Authorization and Authentication

OAuth 2.0 Guide

When interacting with the Bynder API, your OAuth application will allow your users to access Bynder services and data. In order to achieve that you need each one of your users to authenticate with Bynder through your OAuth application to both verify their identity and generate access tokens which allow them to access their data on Bynder. Previously Bynder only offered the OAuth 1.0a authorization framework to provide authorized access to the Bynder API but we have seen a tremendous growth and demand in integrations and want to offer the newest standard OAuth 2.0 (https://tools.ietf.org/html/rfc6749).

OAuth 2.0 is an authorization framework and the industry-standard delegation protocol that enables third-party applications to obtain access to services. Bynder OAuth Apps allow you to generate access tokens that provide authorized access to the Bynder API in order to request Bynder assets or other available data. The OAuth 2.0 service will generate an access token based on the OAuth App’s scopes and the user's permissions and the API will then validate the request based on the available scopes and user permissions in the access token.

OAuth 2.0 Flow

Obtaining an access token is accomplished by following the OAuth 2.0 authentication flow. That simply refers to the steps taken to obtain an access token. The OAuth 2.0 specification formalizes a number of these flows referred to as grant types. The OAuth 2.0 standard specifies four grant types to obtain authorized access: authorization code, implicit, resource owner password credentials and client credentials.

With OAuth Apps we at Bynder have implemented the Authorization Code Grant Flow which is used by confidential and public clients to exchange an authorization code for an access token.

The flow process includes four actors:

  • Resource owner: a Bynder end-user who has access to certain resources like assets, guides, workflow jobs, etc.
  • Resource server: the Bynder server hosting the protected resources, capable of accepting and responding to protected resource requests using access tokens.
  • Client: the application making protected resource requests on behalf of the resource owner and with its authorization.
  • Authorization server: the Bynder Authorization server issuing access tokens to the client after successfully authenticating the resource owner and obtaining authorization.

The Authorization Code grant type is suitable for regular web applications. The resource owner initiates the flow and will be redirected to Bynder’s Authorization server. The Authorization server will ask the user to login via the new Bynder login page https://YOURdomain/v6/login-provider/login using username/password credentials or if available via SSO.

Upon successful authentication the user is redirected to the redirect URL previously specified and the application can get the authorization code included in this URL and use it to request an access token.

The OAuth Scopes define what resources can be requested using that access token in an API call (e.g. all assets a given user can view). These scopes are passed to the Authorization Server during the authentication flow and the user needs to consent to them for these scopes to be granted and included in the access token.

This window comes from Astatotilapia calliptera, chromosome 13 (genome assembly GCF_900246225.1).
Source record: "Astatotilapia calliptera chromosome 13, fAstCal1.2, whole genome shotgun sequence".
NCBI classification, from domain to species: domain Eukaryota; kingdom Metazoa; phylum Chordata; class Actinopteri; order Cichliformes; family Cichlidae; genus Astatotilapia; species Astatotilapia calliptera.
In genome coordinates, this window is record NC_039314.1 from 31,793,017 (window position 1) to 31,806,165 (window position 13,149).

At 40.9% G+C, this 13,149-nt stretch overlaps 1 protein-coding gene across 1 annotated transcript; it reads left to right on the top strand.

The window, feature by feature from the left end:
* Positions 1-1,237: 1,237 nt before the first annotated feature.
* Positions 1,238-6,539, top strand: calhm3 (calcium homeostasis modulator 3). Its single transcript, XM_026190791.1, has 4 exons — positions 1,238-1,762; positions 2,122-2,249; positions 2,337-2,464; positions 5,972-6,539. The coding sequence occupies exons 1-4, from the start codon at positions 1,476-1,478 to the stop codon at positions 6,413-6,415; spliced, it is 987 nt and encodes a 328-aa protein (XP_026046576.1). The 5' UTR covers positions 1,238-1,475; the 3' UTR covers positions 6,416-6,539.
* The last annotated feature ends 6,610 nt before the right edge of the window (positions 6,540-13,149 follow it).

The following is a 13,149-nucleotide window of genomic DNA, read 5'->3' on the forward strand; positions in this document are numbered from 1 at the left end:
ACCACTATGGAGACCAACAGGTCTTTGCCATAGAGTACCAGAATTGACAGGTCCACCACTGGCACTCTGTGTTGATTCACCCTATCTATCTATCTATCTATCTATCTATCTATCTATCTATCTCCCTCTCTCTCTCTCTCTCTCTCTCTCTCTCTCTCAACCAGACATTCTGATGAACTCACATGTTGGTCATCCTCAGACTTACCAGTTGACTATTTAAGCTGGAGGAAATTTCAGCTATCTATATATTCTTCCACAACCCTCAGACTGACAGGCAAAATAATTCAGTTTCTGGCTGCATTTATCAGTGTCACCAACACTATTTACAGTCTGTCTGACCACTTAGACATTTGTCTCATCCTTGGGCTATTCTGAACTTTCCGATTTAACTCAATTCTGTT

Since the access token has an expiration date of one hour, our Authorization Server offers the possibility to refresh the token. Thereby OAuth applications developers can implement logic to continuously refresh the access token. In order for a refresh token to be generated and retrieved by the Authorization Server, the “offline” scope as to be requested. Bynder’s OAuth 2.0 implementation also offers a procedure to revoke refresh tokens as part of the OAuth 2.0 standard via the settings page.

Scopes for OAuth Apps

An OAuth access token can have various levels of permissions to access data via Bynder’s API. OAuth scopes let you specify exactly what type of access you need and thereby limit access for access tokens. We defined scopes as high level access to API resources in terms of read and write (e.g. asset:read). If the user has consented to the asset:read scope the granular permission on what assets this user can access will apply by the resource server. Scopes do not grant any additional permissions beyond the ones the user already has.

A full list of which scopes you need to access Bynder’s API resources is shown in the API documentation.

Types of Tokens

  • Access Tokens
    • JWTs containing user scopes and permissions.
    • Expire in one hour.
  • Refresh Tokens
    • Can be used to generate new Access Tokens.
    • Do not expire (permanent) and can be revoked via the OAuth App Settings page.

Create OAuth App

A detailed admin guide can be found here: https://help.bynder.com/system/create-oauth-apps.htm

In short you need to be a user with permission`Access & manage OAuth Apps` to access OAuth Apps via your Bynder portal settings.

Create your client by defining: Application name, Homepage URL, Application description, Authorization redirect URIs, Set HTTP access control (CORS) and select the OAuth scopes your app needs.

Use the Bynder SDKs where we implemented OAuth 2.0 for you to get kick started with your integration.

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